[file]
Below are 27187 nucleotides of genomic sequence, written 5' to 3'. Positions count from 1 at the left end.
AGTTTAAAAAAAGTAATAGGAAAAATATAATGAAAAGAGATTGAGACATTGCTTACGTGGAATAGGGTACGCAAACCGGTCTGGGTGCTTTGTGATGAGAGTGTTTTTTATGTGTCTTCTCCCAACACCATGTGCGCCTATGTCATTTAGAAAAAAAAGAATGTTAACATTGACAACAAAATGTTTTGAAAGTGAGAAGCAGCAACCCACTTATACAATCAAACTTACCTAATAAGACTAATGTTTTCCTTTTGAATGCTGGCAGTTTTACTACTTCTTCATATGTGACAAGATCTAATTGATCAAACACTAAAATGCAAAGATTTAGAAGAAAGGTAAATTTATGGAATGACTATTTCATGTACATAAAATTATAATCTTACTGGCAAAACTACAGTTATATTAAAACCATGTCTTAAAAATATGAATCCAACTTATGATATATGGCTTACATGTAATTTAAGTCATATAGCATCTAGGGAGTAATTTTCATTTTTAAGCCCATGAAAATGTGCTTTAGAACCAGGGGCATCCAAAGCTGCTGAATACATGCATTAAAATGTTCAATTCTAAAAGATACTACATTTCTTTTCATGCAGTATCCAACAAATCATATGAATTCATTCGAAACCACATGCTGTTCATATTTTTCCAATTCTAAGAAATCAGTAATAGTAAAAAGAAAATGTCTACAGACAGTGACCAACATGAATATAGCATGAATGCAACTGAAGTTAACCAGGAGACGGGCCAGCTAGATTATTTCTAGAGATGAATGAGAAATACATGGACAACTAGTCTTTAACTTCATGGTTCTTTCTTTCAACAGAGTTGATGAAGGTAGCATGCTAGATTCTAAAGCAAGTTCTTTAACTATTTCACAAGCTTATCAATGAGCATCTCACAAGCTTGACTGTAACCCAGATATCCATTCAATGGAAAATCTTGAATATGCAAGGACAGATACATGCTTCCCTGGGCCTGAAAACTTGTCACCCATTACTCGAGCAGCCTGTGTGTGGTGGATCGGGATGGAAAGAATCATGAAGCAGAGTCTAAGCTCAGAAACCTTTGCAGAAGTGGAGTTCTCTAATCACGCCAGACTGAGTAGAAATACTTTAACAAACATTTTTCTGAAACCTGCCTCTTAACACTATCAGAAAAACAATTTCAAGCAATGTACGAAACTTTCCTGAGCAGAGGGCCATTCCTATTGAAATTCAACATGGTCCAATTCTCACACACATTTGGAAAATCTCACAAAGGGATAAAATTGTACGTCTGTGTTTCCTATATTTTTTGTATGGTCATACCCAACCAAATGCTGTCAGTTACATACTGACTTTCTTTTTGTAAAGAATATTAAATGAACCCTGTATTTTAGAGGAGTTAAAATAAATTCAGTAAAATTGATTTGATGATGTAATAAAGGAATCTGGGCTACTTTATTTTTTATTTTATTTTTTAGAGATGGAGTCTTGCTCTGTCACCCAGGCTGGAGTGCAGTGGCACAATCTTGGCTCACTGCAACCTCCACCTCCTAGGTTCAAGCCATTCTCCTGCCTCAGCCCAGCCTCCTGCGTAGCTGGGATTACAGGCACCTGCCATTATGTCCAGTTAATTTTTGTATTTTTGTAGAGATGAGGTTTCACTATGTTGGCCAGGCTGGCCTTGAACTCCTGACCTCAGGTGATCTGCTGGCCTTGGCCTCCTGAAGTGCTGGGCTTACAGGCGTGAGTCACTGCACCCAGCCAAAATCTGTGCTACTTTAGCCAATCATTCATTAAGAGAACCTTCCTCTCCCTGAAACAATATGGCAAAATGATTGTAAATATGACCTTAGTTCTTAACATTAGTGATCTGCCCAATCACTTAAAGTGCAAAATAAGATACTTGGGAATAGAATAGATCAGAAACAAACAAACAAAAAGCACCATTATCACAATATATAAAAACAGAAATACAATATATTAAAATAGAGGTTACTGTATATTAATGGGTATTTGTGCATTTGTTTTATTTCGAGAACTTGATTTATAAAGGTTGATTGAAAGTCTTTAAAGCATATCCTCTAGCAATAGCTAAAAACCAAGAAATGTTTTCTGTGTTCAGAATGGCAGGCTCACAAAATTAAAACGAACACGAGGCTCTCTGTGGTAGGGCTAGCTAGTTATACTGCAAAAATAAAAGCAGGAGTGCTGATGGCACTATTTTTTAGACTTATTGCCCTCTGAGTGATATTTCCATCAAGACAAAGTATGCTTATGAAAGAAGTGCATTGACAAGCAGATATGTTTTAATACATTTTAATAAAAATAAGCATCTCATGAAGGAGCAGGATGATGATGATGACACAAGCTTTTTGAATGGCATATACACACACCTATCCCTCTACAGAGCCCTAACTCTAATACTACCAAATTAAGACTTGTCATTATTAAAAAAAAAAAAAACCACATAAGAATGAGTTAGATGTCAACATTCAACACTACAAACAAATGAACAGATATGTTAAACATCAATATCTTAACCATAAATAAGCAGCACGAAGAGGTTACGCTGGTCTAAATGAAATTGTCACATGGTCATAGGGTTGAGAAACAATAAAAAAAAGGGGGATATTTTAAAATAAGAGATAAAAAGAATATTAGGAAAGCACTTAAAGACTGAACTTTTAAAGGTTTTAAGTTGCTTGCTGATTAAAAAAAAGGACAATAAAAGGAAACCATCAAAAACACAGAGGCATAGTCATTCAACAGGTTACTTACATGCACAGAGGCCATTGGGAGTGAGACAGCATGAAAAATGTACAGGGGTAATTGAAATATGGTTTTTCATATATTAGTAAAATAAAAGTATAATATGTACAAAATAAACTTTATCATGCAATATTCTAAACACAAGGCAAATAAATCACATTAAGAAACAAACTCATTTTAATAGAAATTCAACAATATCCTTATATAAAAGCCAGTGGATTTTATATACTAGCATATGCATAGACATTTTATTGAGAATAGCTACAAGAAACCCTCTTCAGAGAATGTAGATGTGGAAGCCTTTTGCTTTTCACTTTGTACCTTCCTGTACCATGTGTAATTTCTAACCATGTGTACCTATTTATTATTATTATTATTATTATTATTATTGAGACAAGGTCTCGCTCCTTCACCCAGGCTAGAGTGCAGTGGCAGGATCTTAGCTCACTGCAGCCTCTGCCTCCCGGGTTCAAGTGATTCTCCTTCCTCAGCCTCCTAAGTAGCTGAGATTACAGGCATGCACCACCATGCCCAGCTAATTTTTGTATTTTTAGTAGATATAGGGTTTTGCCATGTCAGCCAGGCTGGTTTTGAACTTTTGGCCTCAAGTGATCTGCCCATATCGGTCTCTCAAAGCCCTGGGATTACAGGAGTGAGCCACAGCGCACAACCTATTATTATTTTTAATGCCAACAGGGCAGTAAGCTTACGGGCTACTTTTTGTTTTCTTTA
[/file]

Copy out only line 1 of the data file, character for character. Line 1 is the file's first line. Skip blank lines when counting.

Below are 27187 nucleotides of genomic sequence, written 5' to 3'. Positions count from 1 at the left end.